The story of my current adventure. I write this not from my home-range of Northern Wisconsin, but from Spokane, Washington. A medium-sized sprawling city on the Washington side of the Washington/Idaho border. About to get into some exciting work, and meet some cool people. This is how it all came about.
For one week, I was a tourist in the Yellowstone and the Grand Teuton national parks. It was a family trip – me, Moma Olga, Dad Michael, dad’s cousin Varik and his wife Bronya. Every day, my dad spear-headed our early-morning get-ups and subsequent day-long forays into the strange wild beauty of those lands. We, along with hundreds of tourists from world-over, watched geysers shoot into the air boiling water and steam. We watched bubbles form and pop on the surface of acid pools, filling the air with the smell of sulfur, as if it were some kind of scene from Dante’s journey into hell. With the back-drop of snow-capped mountains, we watched herds of buffalo and elk graze the tender grasses of the volcano-and-glacier-created landscape. The streams and lakes were clear and cold. And the sun shone and shone.. We bonded as a family, with about fifteen million pictures (courtesy of Mom) to prove that is all really did happen.
On the inner level, I had the opportunity to ask myself what’s keeping me to being present to the beauty all around me, and thus acknowledge and work with my subtle fear-of-the-future-lack-of-self-trust voice that is so often in the background. When doing that work, I felt quite connected with who I truly am. And on a related and different note, I had the opportunity to practice speaking my needs and being an adult around my family – an oldie but a goodie :).
Buffalo. Being close to one is pure magic.
Hot Spring, colored by thermophylic microorganisms
Geyser. More magic.
While there, I received an email advertising a volunteer position at a nature awareness school for kids out of northern Idaho (Twin Eagles). I listened to m gut, and it told me to go for it. I sent in my request, and after some conversations, I decided to go for it. I would have only a week to go back for the start of the job, which would last a little over a month. As the days went on, I began to understand with my head as to why I made that choice.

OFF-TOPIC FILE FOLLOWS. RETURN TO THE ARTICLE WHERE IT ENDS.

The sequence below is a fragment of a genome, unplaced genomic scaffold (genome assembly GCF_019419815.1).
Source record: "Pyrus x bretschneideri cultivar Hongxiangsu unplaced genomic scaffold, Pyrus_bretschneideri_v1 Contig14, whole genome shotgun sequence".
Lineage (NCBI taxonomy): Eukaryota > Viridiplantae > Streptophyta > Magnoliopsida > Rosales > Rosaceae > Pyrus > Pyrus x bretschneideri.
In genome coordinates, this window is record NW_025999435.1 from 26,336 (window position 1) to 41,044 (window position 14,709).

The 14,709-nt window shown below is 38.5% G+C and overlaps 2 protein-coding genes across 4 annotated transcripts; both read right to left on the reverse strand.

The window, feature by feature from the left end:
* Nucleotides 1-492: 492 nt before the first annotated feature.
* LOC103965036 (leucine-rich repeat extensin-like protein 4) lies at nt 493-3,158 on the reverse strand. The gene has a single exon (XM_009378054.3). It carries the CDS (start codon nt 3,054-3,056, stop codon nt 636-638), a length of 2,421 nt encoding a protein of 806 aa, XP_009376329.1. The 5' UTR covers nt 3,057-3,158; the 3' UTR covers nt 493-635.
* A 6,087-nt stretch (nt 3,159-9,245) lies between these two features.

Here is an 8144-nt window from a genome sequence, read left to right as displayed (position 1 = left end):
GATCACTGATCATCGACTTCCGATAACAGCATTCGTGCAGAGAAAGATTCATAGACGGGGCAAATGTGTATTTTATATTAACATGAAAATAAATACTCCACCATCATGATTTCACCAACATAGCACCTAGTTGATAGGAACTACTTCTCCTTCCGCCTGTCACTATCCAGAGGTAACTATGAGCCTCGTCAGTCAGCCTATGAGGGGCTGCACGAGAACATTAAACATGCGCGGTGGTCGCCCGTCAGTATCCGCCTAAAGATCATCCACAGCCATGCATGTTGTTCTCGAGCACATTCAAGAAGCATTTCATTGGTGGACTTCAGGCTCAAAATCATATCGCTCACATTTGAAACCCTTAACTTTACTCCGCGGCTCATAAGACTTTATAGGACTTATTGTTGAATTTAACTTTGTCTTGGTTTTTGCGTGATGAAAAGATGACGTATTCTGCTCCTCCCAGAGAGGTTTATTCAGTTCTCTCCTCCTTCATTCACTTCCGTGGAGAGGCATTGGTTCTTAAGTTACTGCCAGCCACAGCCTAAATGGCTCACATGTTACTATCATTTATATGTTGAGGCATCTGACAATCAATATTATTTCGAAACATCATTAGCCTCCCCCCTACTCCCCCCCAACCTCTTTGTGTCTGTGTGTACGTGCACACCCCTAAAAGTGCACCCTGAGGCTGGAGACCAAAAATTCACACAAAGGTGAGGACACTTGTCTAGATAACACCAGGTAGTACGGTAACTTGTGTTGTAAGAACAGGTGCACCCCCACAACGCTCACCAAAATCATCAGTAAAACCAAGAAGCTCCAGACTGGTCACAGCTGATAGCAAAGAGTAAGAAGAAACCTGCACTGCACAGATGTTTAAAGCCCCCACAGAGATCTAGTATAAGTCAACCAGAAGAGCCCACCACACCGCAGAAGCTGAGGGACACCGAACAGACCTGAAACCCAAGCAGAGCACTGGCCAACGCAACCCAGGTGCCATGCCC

For a long while now, I’ve been getting more and more disillusioned with the ways at the wilderness school where I spent so much time over the past decade – Teaching Drum Outdoor School. Don’t get me wrong, there are a lot of really wonderful things about the rewilding work that goes on there, and the people who live, play, and toil together to make it all happen. However, the things that don’t work for me have become more than I could handle, and after a long while of feeling powerless and depressed about it, I realized that it is time do something different, even if it meant going through the grief of leaving the people and land that I love.
Basically, the community’s leader habit (as well as the habit of some others) to factually state what supposed dysfunctions go on for those around them (especially when someone disagrees with their opinion about various things) has become quite grating. As did the hierarchial structure of the school and community, which I saw prevented folks from getting some of their needs met and truly feeling like the opportunity to steer the direction of their lives. Over and over, I felt rejected and shut down, and at last it became too much. I can say much more about all this.. Perhaps the subject for another post, in which I can explore the full extent of the issues and my hurt and sadness around it all – an important process for me – just today tears came once again.